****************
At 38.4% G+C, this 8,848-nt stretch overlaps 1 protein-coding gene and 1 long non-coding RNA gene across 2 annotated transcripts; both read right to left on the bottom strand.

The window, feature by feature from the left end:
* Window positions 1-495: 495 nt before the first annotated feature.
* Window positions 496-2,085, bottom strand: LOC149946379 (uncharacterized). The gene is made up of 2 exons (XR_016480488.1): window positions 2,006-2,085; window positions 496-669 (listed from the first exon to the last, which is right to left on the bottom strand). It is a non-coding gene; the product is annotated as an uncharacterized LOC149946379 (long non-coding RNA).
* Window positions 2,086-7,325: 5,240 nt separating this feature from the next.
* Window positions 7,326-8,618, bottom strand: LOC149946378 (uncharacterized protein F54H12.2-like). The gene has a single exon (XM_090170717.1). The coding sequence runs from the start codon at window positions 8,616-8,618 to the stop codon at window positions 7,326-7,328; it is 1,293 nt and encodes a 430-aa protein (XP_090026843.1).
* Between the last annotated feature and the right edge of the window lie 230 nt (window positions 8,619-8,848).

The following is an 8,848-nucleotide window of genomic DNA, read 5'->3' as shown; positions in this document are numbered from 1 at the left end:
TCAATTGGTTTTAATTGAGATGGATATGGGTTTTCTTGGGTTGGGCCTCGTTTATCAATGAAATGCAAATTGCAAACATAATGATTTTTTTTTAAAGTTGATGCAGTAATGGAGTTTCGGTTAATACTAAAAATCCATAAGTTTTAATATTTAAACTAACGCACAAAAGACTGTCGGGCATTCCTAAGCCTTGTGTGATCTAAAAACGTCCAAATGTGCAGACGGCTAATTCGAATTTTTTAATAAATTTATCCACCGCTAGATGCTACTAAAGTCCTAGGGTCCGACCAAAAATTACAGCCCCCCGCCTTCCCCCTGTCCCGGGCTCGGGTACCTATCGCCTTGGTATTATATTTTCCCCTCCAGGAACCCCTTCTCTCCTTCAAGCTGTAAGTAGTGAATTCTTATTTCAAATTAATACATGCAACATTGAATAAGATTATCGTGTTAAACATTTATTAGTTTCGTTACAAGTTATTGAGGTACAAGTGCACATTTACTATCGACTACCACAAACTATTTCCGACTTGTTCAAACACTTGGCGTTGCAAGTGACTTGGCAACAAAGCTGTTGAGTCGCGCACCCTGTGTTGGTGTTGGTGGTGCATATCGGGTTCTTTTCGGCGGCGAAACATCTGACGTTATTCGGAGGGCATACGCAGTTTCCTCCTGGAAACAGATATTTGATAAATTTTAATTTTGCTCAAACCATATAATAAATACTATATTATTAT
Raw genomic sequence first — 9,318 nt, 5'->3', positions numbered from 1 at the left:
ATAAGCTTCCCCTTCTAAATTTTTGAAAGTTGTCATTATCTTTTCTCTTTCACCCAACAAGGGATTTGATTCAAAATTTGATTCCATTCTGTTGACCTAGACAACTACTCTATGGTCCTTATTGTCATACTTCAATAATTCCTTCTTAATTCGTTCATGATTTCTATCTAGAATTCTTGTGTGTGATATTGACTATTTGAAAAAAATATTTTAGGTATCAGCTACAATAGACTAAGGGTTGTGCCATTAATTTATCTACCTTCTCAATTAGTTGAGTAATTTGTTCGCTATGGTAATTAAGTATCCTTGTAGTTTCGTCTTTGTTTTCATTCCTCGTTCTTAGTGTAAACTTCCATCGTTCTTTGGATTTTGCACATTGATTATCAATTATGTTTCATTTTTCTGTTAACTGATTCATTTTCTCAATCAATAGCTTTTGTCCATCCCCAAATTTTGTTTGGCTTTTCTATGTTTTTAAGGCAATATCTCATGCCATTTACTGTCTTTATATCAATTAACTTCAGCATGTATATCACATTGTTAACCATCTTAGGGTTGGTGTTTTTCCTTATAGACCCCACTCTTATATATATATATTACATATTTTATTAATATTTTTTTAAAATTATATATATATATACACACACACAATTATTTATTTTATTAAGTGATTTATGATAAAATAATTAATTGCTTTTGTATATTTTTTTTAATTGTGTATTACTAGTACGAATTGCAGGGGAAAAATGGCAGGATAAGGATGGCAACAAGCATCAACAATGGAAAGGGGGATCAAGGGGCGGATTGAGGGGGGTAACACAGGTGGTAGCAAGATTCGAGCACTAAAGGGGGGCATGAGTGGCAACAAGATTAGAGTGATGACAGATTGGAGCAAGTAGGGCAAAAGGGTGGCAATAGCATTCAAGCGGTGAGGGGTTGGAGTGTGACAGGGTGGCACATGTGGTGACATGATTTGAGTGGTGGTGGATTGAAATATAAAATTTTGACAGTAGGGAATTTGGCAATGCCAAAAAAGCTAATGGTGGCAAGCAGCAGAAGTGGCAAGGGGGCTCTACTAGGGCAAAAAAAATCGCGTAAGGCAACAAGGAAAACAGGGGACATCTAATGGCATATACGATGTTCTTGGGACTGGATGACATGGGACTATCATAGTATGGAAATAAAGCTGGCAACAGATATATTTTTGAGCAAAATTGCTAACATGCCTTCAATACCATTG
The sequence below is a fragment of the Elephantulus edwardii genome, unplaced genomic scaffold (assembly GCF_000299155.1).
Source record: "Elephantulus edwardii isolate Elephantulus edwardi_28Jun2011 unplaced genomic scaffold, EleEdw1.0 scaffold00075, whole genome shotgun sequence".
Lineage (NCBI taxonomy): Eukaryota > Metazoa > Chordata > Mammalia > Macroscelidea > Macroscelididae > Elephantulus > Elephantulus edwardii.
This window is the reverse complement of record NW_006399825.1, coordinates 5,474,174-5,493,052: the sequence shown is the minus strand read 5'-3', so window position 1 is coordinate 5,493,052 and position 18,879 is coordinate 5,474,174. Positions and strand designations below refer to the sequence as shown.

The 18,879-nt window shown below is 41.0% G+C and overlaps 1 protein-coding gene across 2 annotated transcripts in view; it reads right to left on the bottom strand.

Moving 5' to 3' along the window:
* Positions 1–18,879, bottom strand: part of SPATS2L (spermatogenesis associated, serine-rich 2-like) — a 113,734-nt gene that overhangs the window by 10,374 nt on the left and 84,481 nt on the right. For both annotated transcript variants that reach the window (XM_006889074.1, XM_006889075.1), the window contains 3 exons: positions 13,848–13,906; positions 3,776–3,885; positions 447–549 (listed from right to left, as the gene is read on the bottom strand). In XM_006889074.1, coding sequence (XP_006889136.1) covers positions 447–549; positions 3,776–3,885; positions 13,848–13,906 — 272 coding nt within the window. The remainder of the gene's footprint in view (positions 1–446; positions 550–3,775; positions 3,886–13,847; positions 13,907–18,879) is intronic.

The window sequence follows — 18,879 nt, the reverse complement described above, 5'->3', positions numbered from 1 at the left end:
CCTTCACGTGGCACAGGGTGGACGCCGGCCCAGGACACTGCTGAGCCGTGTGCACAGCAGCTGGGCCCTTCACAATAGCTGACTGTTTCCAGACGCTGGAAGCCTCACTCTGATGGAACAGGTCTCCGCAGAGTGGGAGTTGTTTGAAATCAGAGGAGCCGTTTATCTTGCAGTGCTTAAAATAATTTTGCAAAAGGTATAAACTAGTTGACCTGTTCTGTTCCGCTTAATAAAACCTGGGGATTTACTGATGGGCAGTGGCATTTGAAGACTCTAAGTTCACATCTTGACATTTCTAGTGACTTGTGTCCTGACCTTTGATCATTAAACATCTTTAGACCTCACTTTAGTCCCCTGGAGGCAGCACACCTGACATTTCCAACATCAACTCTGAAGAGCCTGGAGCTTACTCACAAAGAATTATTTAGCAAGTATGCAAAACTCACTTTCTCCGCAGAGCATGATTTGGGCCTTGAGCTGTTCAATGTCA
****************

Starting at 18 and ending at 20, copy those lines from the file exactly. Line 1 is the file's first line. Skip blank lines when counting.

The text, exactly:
* Positions 1–18,879, bottom strand: part of SPATS2L (spermatogenesis associated, serine-rich 2-like) — a 113,734-nt gene that overhangs the window by 10,374 nt on the left and 84,481 nt on the right. For both annotated transcript variants that reach the window (XM_006889074.1, XM_006889075.1), the window contains 3 exons: positions 13,848–13,906; positions 3,776–3,885; positions 447–549 (listed from right to left, as the gene is read on the bottom strand). In XM_006889074.1, coding sequence (XP_006889136.1) covers positions 447–549; positions 3,776–3,885; positions 13,848–13,906 — 272 coding nt within the window. The remainder of the gene's footprint in view (positions 1–446; positions 550–3,775; positions 3,886–13,847; positions 13,907–18,879) is intronic.

The window sequence follows — 18,879 nt, the reverse complement described above, 5'->3', positions numbered from 1 at the left end:
CCTTCACGTGGCACAGGGTGGACGCCGGCCCAGGACACTGCTGAGCCGTGTGCACAGCAGCTGGGCCCTTCACAATAGCTGACTGTTTCCAGACGCTGGAAGCCTCACTCTGATGGAACAGGTCTCCGCAGAGTGGGAGTTGTTTGAAATCAGAGGAGCCGTTTATCTTGCAGTGCTTAAAATAATTTTGCAAAAGGTATAAACTAGTTGACCTGTTCTGTTCCGCTTAATAAAACCTGGGGATTTACTGATGGGCAGTGGCATTTGAAGACTCTAAGTTCACATCTTGACATTTCTAGTGACTTGTGTCCTGACCTTTGATCATTAAACATCTTTAGACCTCACTTTAGTCCCCTGGAGGCAGCACACCTGACATTTCCAACATCAACTCTGAAGAGCCTGGAGCTTACTCACAAAGAATTATTTAGCAAGTATGCAAAACTCACTTTCTCCGCAGAGCATGATTTGGGCCTTGAGCTGTTCAATGTCA